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Yield to maturity (YTM), commonly referred to as redemption or book yield, is the speculative rate of return or interest on a fixed-rate investment, such as a bond. The YTM is based on the premise that an investor purchases a security at the current market price and holds onto it until it matures (reaches its full value), as well as the presumption that all interest and coupon payments are made on time.

## Understanding Yield To Maturity

Yield to maturity is similar to current yield, which works by dividing annual cash inflows from a bond by its market price to determine how much money would be made by buying and holding that bond for a year. YTM, as contrast to current yield, considers the present value of a bond's future coupon payments. In other words, it considers the value of money over time, whereas a simple calculation of present yield does not. As a result, many people consider it to be a more precise method of calculating a bond's return.

## Calculating YTM

The following equation can be used to determine a discount bond's YTM:

`Yield To Maturity = C + ( FV - PV / n) / ( FV + PV / 2 )`

Where:

C – Interest/coupon payment

FV – Face value of the security

PV – Present value/price of the security

n – Number of years it takes the security to reach maturity

## Uses Of Yield To Maturity (YTM)

The yield to maturity can be quite useful in determining whether buying bonds is a sensible investment. The necessary yield will be chosen by an investor (the return on a bond that will make the bond worthwhile). By contrasting the YTM and the required yield of a bond, an investor can determine whether it is a good investment.

As YTM expresses the value of multiple bonds in the same annual terms regardless of the bond's term to maturity, it can be used to compare bonds that have varying maturities and coupons.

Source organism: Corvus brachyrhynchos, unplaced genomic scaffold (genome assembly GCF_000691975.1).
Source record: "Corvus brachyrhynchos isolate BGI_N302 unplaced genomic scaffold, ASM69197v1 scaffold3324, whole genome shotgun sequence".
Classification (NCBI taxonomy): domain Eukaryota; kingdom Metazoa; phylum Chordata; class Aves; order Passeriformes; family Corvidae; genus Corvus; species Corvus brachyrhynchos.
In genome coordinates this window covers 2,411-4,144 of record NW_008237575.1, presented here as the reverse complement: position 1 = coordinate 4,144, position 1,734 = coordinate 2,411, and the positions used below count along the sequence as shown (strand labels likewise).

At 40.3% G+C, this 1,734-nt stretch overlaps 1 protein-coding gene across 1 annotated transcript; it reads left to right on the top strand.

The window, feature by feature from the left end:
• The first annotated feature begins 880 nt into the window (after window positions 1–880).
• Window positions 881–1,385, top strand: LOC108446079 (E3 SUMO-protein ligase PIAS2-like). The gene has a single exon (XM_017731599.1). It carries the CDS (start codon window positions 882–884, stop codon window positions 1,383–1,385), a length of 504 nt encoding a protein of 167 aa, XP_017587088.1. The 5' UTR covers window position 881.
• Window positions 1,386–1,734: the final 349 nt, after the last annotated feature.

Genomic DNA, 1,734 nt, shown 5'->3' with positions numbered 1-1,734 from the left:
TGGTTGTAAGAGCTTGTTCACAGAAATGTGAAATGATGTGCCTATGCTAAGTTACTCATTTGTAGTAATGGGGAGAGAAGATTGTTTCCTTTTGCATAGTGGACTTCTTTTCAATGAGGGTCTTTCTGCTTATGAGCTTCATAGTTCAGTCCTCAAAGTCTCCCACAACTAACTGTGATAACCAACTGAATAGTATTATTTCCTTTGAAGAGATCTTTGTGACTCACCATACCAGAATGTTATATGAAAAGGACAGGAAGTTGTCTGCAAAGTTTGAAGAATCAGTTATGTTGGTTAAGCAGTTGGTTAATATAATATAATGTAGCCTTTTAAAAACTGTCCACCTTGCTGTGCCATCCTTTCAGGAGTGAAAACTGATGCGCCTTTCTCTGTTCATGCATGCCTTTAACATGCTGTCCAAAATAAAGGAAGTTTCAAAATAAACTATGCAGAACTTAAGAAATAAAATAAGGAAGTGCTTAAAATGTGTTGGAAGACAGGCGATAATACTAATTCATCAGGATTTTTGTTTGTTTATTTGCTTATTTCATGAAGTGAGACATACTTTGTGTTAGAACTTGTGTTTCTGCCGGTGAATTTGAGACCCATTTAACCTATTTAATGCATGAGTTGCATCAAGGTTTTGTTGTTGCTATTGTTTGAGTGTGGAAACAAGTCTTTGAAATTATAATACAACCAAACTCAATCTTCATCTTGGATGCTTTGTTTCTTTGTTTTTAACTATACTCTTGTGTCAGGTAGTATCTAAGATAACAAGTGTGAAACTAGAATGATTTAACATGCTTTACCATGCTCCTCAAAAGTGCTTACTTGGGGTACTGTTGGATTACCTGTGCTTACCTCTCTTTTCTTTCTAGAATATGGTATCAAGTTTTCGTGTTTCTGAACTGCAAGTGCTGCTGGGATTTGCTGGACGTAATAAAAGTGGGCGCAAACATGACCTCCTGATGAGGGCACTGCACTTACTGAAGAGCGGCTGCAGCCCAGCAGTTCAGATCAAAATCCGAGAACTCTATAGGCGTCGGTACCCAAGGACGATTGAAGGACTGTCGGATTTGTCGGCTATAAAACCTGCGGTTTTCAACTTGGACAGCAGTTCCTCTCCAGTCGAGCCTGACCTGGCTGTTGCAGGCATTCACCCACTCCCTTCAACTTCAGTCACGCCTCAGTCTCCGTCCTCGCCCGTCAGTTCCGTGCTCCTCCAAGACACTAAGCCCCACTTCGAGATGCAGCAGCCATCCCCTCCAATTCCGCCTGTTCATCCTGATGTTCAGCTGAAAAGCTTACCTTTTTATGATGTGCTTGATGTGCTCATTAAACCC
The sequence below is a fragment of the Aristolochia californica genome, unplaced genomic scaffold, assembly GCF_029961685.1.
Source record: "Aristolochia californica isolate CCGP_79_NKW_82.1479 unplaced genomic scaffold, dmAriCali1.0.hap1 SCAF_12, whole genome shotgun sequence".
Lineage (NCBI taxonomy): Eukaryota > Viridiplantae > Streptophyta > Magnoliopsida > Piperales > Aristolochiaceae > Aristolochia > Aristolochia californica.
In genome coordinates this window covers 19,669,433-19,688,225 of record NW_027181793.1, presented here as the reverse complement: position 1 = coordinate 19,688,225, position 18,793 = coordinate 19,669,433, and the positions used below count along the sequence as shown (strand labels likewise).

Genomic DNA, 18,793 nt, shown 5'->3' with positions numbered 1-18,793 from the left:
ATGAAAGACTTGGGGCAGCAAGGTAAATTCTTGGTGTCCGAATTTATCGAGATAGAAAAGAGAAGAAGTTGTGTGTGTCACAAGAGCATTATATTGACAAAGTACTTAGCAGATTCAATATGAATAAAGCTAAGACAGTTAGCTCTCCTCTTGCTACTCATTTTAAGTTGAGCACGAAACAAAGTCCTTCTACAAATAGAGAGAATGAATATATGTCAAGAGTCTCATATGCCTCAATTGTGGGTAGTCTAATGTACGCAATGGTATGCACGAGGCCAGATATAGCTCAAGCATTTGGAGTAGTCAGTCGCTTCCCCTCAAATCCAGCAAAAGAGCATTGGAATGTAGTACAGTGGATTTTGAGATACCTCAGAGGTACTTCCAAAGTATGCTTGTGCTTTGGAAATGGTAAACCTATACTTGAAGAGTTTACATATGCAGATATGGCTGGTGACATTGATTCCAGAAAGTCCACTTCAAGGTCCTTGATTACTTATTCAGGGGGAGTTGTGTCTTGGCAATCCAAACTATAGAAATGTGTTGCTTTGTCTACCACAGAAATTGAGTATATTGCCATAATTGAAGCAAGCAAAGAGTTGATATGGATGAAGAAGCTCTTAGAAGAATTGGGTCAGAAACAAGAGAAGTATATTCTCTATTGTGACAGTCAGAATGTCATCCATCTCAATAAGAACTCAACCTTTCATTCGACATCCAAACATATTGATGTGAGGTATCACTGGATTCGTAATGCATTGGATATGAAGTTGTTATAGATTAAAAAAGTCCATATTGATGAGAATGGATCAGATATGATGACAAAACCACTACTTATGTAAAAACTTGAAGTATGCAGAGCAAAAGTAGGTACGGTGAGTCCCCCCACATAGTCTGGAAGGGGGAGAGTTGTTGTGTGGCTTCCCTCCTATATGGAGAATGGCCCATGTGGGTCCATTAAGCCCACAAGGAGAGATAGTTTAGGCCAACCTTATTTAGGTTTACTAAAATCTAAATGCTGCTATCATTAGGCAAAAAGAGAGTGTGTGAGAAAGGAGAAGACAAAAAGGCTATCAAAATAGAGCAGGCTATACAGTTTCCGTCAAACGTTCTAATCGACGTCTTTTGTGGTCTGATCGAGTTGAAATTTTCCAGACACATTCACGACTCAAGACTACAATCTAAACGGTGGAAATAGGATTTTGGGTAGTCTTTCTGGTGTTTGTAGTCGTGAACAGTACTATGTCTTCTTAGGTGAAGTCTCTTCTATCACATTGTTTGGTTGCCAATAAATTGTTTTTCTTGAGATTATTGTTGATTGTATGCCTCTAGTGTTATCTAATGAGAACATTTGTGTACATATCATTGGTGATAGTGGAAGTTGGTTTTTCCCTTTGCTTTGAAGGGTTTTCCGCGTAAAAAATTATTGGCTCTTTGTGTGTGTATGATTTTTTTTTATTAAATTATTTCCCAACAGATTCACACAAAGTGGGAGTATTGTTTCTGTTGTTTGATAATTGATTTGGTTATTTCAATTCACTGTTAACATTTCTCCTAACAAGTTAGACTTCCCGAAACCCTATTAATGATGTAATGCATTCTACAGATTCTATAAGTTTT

## Variations Of Yield To Maturity (YTM)

Bonds with embedded options are taken into account by a few standard versions of yield to maturity:

• Yield to call (YTC) - YTC anticipates the bond being called. That is, a bond has a shorter cash flow term since the issuer buys it back before it matures. The bond will be called as soon as it is practical and financially reasonable, according to the YTC calculation.
• Yield to put (YTP) - YTP is comparable to YTC, with the exception that the holder of a put bond has the option to sell the bond back to the issuer at a set price in accordance with the bond's conditions. The assumption used to compute YTP is that the bond will be returned to the issuer as soon as it is physically and financially viable.
• Yield to worst (YTW) - The YTW computation is utilized when a bond has numerous alternatives. The investor would calculate the YTW if a bond contained both calls and puts using the option terms that offer the lowest yield.

## Key Highlights

• The overall rate of return that a bond will have earned after all interest payments are made and the principal is repaid is known as yield to maturity (YTM).
• YTM essentially denotes the internal rate of return (IRR) on a bond when it is kept until maturity.
• It might be difficult to calculate yield to maturity since it makes the assumption that all interest or coupon payments can be reinvested at the same rate of return as the bond.
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